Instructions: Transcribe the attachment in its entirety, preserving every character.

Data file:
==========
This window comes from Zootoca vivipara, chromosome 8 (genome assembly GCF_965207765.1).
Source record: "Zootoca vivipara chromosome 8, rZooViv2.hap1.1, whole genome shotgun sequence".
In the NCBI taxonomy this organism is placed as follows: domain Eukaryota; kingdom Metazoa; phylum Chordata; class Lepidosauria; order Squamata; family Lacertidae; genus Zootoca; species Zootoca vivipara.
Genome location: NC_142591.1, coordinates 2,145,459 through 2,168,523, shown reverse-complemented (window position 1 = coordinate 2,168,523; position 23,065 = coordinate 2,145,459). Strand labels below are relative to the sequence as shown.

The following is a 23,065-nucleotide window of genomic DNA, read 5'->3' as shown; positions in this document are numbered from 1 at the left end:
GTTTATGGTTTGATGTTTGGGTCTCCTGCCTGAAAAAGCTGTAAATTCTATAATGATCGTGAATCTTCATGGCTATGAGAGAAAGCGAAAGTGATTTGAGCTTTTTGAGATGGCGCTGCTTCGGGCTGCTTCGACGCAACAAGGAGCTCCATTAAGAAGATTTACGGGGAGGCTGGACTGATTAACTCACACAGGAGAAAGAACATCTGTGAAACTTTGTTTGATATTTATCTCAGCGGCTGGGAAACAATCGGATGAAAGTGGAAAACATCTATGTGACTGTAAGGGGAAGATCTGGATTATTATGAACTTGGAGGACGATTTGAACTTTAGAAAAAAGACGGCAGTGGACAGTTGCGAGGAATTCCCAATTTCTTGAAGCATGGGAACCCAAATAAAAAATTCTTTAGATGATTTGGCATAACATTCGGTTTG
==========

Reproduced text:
This window comes from Zootoca vivipara, chromosome 8 (genome assembly GCF_965207765.1).
Source record: "Zootoca vivipara chromosome 8, rZooViv2.hap1.1, whole genome shotgun sequence".
In the NCBI taxonomy this organism is placed as follows: domain Eukaryota; kingdom Metazoa; phylum Chordata; class Lepidosauria; order Squamata; family Lacertidae; genus Zootoca; species Zootoca vivipara.
Genome location: NC_142591.1, coordinates 2,145,459 through 2,168,523, shown reverse-complemented (window position 1 = coordinate 2,168,523; position 23,065 = coordinate 2,145,459). Strand labels below are relative to the sequence as shown.

The following is a 23,065-nucleotide window of genomic DNA, read 5'->3' as shown; positions in this document are numbered from 1 at the left end:
GTTTATGGTTTGATGTTTGGGTCTCCTGCCTGAAAAAGCTGTAAATTCTATAATGATCGTGAATCTTCATGGCTATGAGAGAAAGCGAAAGTGATTTGAGCTTTTTGAGATGGCGCTGCTTCGGGCTGCTTCGACGCAACAAGGAGCTCCATTAAGAAGATTTACGGGGAGGCTGGACTGATTAACTCACACAGGAGAAAGAACATCTGTGAAACTTTGTTTGATATTTATCTCAGCGGCTGGGAAACAATCGGATGAAAGTGGAAAACATCTATGTGACTGTAAGGGGAAGATCTGGATTATTATGAACTTGGAGGACGATTTGAACTTTAGAAAAAAGACGGCAGTGGACAGTTGCGAGGAATTCCCAATTTCTTGAAGCATGGGAACCCAAATAAAAAATTCTTTAGATGATTTGGCATAACATTCGGTTTG